Courtesy: Wichaar Dec 17/09
Despite tall claims, extremism and Talibanisation kept on expanding during the Musharraf era. The trend was reversed only when the civilian government was installed in Islamabad.
Pakistan and the US have put themselves in such a tight corner that both countries are not left with many choices. President Barack Obama made winning the Afghan war his priority even during his election campaign. Furthermore, his expected increase of troops in Afghanistan has put his credibility on line where he has to show, at least, as much success as George Bush achieved in the most unpopular Iraq war. On the other hand, the Pakistan military does not seem ready to go all the way against all kinds of jihadis because of its apprehensions, real or perceived, about India.
President Obama and most of the US policy circles are convinced that it is not only the Taliban of the tribal areas but all kinds of jihadis that are potential threats for the overall American interests in the area. For starters, improving Pak-Indian relations, a key component of US policy for South Asia, correlates directly to the elimination of anti-India jihadis is pertinent. In addition, the US cannot run different systems and departments without Indian help: practically, the Indians are managing everything from mail to communication systems in Afghanistan. A stable democratic system in Pakistan, taken to be part of the US strategy, is considered impossible if Islamisation is not reversed.
To achieve these goals, President Obama has taken a risk to alienate the Democrats and other important segments of his constituency by increasing the number of troops in Afghanistan. He won a vote in the Senate on increasing the troops because of the overwhelming Republican support: it seemed like a Republican rather than a left-liberal agenda that seated him in the White House.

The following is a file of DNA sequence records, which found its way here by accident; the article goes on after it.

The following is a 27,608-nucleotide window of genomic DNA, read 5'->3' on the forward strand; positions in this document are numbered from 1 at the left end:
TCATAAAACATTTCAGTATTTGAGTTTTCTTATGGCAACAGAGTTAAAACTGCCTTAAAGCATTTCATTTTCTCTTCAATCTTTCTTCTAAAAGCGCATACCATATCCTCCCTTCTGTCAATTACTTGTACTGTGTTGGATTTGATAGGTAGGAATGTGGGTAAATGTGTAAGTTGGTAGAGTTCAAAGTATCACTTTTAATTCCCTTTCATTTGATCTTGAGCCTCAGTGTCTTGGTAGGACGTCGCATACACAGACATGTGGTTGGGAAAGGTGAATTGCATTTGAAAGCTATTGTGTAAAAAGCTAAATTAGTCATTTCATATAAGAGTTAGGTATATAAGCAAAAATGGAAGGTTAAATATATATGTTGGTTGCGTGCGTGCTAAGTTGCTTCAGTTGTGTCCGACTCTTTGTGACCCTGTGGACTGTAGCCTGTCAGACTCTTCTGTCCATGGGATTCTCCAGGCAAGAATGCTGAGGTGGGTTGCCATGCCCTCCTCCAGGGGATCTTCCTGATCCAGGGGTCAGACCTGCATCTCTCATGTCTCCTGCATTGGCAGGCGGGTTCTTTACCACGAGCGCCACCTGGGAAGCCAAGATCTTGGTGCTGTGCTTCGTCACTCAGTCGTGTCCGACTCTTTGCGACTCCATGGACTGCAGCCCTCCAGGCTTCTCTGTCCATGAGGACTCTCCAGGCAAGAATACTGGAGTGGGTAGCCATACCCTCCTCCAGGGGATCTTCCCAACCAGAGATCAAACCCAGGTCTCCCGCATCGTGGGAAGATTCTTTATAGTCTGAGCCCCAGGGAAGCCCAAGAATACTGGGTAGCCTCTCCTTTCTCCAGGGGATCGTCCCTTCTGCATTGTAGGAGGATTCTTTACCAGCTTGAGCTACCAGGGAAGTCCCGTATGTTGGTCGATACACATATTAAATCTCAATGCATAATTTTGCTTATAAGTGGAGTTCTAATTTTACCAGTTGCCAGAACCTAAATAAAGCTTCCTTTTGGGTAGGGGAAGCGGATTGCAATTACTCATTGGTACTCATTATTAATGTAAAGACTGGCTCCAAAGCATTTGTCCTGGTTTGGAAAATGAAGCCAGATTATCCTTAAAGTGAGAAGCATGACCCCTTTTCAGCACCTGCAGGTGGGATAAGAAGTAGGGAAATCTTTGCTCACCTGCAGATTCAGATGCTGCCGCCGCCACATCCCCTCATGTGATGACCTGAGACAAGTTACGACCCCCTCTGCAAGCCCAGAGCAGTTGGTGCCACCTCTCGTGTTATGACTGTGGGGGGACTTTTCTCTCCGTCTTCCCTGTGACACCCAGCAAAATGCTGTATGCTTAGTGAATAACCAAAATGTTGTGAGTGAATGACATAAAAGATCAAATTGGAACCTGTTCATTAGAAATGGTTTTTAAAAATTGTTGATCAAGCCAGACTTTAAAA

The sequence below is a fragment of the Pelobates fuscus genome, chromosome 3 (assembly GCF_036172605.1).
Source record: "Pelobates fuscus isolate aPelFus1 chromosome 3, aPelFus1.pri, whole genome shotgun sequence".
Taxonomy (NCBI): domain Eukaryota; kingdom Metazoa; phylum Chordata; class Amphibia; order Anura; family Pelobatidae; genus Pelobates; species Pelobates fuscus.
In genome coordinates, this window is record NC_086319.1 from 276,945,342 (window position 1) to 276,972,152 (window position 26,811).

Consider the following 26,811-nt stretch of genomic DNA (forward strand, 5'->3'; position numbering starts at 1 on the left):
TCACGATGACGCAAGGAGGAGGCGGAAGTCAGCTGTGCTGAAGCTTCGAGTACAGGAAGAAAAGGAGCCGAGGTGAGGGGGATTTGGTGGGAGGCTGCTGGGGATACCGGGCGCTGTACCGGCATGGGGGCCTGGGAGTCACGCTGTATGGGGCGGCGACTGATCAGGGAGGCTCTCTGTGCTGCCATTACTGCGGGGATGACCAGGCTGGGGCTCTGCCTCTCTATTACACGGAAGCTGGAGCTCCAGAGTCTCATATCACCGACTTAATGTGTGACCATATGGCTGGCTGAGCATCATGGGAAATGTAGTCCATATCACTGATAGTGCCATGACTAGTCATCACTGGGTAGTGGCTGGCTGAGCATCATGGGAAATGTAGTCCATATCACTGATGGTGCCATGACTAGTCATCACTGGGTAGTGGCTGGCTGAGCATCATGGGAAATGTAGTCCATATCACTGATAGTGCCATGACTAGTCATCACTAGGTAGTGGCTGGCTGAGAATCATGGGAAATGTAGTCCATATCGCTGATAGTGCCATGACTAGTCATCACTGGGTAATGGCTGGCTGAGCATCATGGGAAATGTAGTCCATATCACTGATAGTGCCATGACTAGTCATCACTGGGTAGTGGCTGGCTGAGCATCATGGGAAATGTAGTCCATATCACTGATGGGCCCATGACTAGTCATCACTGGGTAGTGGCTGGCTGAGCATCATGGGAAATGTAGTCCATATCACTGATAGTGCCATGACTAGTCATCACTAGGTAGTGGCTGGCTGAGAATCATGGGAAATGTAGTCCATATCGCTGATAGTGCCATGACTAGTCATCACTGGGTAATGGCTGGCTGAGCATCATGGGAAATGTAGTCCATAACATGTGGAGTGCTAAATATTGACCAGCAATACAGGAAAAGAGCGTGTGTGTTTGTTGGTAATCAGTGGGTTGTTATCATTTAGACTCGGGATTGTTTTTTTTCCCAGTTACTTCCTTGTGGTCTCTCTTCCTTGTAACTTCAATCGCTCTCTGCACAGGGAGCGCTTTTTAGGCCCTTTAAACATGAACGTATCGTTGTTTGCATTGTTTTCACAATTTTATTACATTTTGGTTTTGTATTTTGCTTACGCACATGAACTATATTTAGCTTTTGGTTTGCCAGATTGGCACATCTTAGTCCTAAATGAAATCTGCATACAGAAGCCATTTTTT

President Obama and independent analysts know fully well that the US casualties are going to increase by increasing the number of troops in Afghanistan. It is anticipated that Pakistan is going to be blamed for increasing casualties. Therefore, President Obama will come under extreme pressure to take some kind of action against Pakistan or at least send troops to Pakistan’s tribal areas.
There is a section of historians and war analysts who believe that the Soviet Union made a big mistake by not going into the tribal belt. They believe that if the Soviets had made the tribal belt as part of the war theatre they may have avoided a humiliating retreat. Therefore, the US should not repeat the mistake and take direct action in Pakistan’s tribal belt if the Pakistan Army does not do its part. Probably, the US has communicated its intentions to Pakistan through its military leaders.
The Obama administration is also apprehensive about Pakistani military’s political ambitions. The feeling is that the military keeps calling the shots while it should be fully under civilian control. Unlike the Cold War era, the US did not get desired cooperation from Pakistan military in Afghanistan. Despite tall claims, extremism and Talibanisation kept on expanding during the Musharraf era. The trend was reversed only when the civilian government was installed in Islamabad. Therefore, for the first time, the US recognised that its interests are better served during civilian rule in Pakistan. The Kerry-Lugar Bill was recognition of this new approach that was resented by the Pakistan military, its supporters and proxies.
Pakistan’s military is apprehensive about the US-Indian nexus and American pressure to surrender its traditional supremacy over the civilian government. The military is obsessed that India poses a threat to country’s security and therefore, the proxy fighters, i.e. certain kind of jihadi groups, have to be supported. This is where the core of the Pak-US conflict lies and cannot be easily resolved.
The military is also accused of picking and choosing between good and bad Taliban in the tribal belt. The drone attacks and threat to send forces in Pakistan’s tribal areas are triggered by such a US perception. Pakistan military denies these allegations and claims that it is doing its utmost to eliminate jihadis. These ongoing conflicting perceptions are complicating the situation, to say the least.
However, it is clear that the US, run by President Obama or someone else, can hardly run away from Afghanistan. As a matter of fact, China and Russia cannot afford a Taliban-run Afghanistan either. Therefore, all the international powers, actively fighting or by-standing, are united against the Taliban rule. Therefore, Pakistan’s military cannot sustain its jihadi proxies by any means and should adopt alternative approaches by strengthening economy and democratic rule in the country.
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